As you begin to tell family, friends, and contacts about your new journey in the weeks or months before the launch, you will want to have materials that inform them about it.
Start networking and building interest right away and start collecting business cards to set up an email list so you could inform everyone when you are ready to officially launch. You may be surprised by the amount of forwarding you might get if someone is interested in what you have to offer.
3. Keep in touch
You have probably sent out a mass launching email. Maybe there are a lot of people who have replied, or maybe you are discouraged by the lack of response. Find a few business cards that might have had interests in you and send a personal note to follow up. Maybe include a message of what you guys talked about that was interesting. When you don't want to do is to follow up with an open ended request. "We should get coffee sometime" isn't something that would make anyone rush to their calendar to block out time to meet with you.
4. Play the odds
Ultimately, securing freelancing work is a numbers game- The more prospective clients you contact, the more likely you are likely to find work. That is the equation you should keep in mind. If you have a reasonable skillset and create a quality brand, there is no reason why you cannot succeed in the world of freelancing like so many others before you.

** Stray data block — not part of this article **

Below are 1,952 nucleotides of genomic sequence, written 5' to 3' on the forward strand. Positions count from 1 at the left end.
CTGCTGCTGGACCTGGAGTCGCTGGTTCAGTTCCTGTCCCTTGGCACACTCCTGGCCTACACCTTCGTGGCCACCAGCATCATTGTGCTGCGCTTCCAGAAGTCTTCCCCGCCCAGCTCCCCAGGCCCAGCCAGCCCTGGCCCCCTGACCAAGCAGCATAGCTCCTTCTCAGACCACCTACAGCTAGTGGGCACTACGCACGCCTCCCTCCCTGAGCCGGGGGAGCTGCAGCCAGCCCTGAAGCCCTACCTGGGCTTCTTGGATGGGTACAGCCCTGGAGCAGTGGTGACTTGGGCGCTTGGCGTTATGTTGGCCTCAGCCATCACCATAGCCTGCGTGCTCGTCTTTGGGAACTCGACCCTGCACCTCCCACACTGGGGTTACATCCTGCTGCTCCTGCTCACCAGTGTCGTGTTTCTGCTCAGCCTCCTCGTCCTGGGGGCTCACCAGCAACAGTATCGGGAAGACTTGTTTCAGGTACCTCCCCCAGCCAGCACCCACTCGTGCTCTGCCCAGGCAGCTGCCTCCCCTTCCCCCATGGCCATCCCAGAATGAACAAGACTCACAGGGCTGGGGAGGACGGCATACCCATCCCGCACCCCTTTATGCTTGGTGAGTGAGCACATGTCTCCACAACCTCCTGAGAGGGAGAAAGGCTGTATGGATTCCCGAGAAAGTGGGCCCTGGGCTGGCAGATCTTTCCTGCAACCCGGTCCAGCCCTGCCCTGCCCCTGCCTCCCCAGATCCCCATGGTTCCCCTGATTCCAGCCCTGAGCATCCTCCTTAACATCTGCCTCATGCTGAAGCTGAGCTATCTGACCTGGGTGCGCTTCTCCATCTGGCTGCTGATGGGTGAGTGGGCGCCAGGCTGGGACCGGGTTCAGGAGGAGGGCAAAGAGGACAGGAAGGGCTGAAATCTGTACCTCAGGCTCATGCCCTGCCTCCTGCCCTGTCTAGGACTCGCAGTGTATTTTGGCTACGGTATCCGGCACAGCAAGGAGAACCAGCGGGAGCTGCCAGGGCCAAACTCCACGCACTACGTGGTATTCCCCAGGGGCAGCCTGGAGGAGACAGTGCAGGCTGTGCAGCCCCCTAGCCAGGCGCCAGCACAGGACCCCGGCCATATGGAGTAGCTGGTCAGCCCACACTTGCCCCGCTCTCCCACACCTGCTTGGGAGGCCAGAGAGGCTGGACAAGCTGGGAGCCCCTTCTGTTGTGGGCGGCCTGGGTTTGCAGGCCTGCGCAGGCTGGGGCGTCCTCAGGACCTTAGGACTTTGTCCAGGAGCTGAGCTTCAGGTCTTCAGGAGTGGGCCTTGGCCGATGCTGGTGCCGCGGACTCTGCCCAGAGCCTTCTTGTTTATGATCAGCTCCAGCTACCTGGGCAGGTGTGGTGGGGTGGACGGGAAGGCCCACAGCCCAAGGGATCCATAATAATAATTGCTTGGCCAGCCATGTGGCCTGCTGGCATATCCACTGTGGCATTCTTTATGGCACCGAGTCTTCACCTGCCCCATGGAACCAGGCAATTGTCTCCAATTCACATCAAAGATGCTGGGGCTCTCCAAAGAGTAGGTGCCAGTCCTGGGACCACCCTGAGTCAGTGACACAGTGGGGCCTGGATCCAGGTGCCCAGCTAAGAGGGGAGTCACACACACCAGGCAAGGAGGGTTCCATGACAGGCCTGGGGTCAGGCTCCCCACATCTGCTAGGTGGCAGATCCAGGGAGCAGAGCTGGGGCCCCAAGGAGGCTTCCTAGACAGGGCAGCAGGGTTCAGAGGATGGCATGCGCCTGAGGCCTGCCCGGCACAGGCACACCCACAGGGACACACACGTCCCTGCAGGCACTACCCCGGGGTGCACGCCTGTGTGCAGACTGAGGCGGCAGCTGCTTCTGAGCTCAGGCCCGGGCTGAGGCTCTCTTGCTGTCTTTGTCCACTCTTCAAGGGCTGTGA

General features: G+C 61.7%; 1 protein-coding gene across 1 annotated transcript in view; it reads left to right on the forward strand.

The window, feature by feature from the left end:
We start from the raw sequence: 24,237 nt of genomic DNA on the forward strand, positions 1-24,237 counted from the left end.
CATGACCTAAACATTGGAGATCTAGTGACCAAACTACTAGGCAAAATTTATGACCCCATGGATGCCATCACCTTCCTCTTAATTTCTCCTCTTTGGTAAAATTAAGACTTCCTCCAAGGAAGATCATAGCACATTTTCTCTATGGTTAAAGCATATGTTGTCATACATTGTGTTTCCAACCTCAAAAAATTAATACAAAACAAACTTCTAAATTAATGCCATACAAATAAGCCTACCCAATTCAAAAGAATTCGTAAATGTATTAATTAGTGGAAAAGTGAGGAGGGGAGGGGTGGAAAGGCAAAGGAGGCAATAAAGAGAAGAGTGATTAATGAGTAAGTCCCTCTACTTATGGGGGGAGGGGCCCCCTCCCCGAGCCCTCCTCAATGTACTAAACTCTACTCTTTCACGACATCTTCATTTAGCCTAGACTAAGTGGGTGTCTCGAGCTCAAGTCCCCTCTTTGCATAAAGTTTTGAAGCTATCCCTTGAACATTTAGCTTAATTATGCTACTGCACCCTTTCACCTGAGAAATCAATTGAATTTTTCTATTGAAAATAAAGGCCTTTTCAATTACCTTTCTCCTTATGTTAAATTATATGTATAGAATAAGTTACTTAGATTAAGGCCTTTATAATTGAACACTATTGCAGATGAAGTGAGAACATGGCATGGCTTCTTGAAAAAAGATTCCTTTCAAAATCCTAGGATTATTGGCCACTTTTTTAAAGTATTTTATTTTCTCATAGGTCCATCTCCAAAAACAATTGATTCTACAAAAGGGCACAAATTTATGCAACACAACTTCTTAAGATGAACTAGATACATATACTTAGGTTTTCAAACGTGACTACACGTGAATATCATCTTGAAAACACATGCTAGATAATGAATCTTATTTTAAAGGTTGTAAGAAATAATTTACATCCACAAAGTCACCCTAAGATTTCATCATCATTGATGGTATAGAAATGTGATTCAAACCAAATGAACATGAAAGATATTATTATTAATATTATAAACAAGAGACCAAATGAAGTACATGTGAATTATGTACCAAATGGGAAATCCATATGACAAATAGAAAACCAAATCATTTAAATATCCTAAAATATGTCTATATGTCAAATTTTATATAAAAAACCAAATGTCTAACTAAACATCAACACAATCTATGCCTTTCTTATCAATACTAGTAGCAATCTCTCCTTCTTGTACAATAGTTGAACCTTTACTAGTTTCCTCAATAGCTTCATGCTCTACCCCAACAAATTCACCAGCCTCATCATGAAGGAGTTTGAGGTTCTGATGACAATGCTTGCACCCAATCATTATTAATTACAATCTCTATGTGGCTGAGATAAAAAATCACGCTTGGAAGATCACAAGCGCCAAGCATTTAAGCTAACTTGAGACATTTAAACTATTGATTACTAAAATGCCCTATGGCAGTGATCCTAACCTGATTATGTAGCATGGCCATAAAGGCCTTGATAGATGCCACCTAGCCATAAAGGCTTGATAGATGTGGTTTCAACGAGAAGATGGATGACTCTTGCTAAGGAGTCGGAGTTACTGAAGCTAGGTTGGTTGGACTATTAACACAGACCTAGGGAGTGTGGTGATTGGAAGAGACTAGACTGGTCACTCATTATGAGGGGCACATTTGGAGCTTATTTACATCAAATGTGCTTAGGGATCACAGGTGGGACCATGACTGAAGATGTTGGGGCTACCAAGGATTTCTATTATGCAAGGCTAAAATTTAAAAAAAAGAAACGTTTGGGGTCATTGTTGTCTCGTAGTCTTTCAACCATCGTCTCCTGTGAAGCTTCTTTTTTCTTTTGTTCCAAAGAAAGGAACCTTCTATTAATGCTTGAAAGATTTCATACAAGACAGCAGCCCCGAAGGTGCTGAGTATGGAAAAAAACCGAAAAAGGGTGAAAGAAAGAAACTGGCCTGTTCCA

At Treehouse Society, we have many networking events for you to meet your prospective clients. We might also have members who are looking for freelancing work. Our members are open to helping each other succeed with our skills or our contact. We aim to provide a supportive ecosystem for every working person in the 21st century.
Check out more on How to Win Your First Client as a Freelancer
If you are thinking about being a consultant, a freelance developer, or a writer, you may think you can just hole up at home in front of your computer and run your business. To an extend, this thought may be true, but there are other costs you should remember to budget for. If you prepare for them before you strike out on your own, you can avoid being blindsided by them when you are already stretched out by starting your own business.